Royal Commission on Labour in India: Report(1929)||
Further, the provisions regarding notice are unduly stringent in their terms. We think it a wise provision that notices must be written but in other directions some relaxation is desirable. It is true that the Commissioner has wide powers to dispense with the necessity of a notice; but there are a number of cases in which no notice is really necessary and some of these might be specified in the Act. Thus notices should be declared to be unnecessary in fatal accidents, if the accident occurs on the employer's premises and the workman dies on any premises of the employer or at the place where he was resident at the time of the accident (without having left the vicinity). Further, it should be definitely specified that, in all cases, want of notice or a defect in a notice should not bar proceedings if the employer is proved to have had knowledge of the accident from any other source at or about the time it occurred. These exceptions should not be regarded as substitutes for the general power of making exceptions vested in the Commissioner, which should remain as at present. We understand that, when the rules of procedure were originally drawn up, the Government of India contemplated the possibility of requiring certain employers to maintain books for notices of accidents similar to those prescribed for certain establishments in Great Britain; but they came to the conclusion that the Act did not empower them to act in this manner. We recommend that local Governments be authorised by law to require the maintenance of such books by any classes of employers.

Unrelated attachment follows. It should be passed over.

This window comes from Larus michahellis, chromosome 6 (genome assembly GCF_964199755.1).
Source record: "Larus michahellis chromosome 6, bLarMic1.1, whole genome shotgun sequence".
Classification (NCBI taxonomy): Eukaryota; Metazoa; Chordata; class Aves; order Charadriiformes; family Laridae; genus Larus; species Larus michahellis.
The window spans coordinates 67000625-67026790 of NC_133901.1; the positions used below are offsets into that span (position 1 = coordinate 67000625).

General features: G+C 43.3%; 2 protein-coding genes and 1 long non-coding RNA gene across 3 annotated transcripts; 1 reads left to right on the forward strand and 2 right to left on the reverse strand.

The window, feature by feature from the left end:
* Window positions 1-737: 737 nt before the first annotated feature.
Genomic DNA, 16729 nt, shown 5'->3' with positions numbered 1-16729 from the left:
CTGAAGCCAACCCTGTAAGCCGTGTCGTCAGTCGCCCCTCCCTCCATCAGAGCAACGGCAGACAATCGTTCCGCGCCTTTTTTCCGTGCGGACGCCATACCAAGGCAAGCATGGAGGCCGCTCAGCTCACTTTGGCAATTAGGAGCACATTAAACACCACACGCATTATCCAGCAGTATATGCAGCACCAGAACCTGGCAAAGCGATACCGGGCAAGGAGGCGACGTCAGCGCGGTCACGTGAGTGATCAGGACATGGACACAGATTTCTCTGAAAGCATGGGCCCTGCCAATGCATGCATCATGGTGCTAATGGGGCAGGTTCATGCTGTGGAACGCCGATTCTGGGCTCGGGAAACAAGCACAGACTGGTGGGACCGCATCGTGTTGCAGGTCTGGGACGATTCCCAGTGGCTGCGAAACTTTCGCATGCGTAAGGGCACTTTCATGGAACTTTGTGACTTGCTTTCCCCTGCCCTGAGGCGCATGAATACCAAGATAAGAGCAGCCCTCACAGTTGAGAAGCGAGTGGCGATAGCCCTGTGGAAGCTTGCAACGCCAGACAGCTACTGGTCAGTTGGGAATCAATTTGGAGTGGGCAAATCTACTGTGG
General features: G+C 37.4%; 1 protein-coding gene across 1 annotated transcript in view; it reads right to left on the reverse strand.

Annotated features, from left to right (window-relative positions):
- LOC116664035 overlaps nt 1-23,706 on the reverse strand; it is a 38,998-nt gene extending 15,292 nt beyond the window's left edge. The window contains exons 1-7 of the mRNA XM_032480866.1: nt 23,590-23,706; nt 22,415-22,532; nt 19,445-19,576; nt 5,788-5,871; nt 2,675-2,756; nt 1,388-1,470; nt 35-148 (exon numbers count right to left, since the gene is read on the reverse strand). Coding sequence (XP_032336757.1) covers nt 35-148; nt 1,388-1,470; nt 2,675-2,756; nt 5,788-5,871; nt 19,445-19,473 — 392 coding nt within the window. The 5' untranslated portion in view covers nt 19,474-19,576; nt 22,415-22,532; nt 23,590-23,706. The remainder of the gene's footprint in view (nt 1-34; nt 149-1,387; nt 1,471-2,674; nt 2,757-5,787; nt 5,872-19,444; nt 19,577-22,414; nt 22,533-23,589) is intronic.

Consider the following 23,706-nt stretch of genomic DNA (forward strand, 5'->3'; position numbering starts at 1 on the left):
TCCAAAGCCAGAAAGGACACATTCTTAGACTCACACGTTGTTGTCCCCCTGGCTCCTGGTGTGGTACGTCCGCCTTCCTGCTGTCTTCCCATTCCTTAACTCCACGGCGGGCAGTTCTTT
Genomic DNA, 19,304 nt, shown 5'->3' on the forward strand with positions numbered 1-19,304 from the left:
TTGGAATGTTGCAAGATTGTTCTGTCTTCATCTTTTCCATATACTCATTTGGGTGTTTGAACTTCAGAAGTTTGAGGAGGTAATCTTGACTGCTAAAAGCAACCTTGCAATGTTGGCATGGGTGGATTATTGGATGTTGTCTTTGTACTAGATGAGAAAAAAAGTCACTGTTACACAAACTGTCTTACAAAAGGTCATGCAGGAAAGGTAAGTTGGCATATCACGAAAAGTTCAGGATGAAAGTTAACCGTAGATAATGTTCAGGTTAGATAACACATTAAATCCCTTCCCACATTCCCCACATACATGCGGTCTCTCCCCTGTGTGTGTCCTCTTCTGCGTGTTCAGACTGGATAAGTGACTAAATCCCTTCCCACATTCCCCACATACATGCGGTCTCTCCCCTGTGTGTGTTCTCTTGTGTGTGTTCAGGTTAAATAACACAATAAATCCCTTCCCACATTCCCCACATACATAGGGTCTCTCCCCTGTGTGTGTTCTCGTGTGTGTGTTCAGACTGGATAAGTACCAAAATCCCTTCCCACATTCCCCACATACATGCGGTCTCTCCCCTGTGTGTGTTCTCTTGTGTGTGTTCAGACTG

Notice books, if effectively maintained, are of assistance to both employers and workmen; and, in spite of the illiteracy of many Indian workmen, books might be utilised in some branches of industry.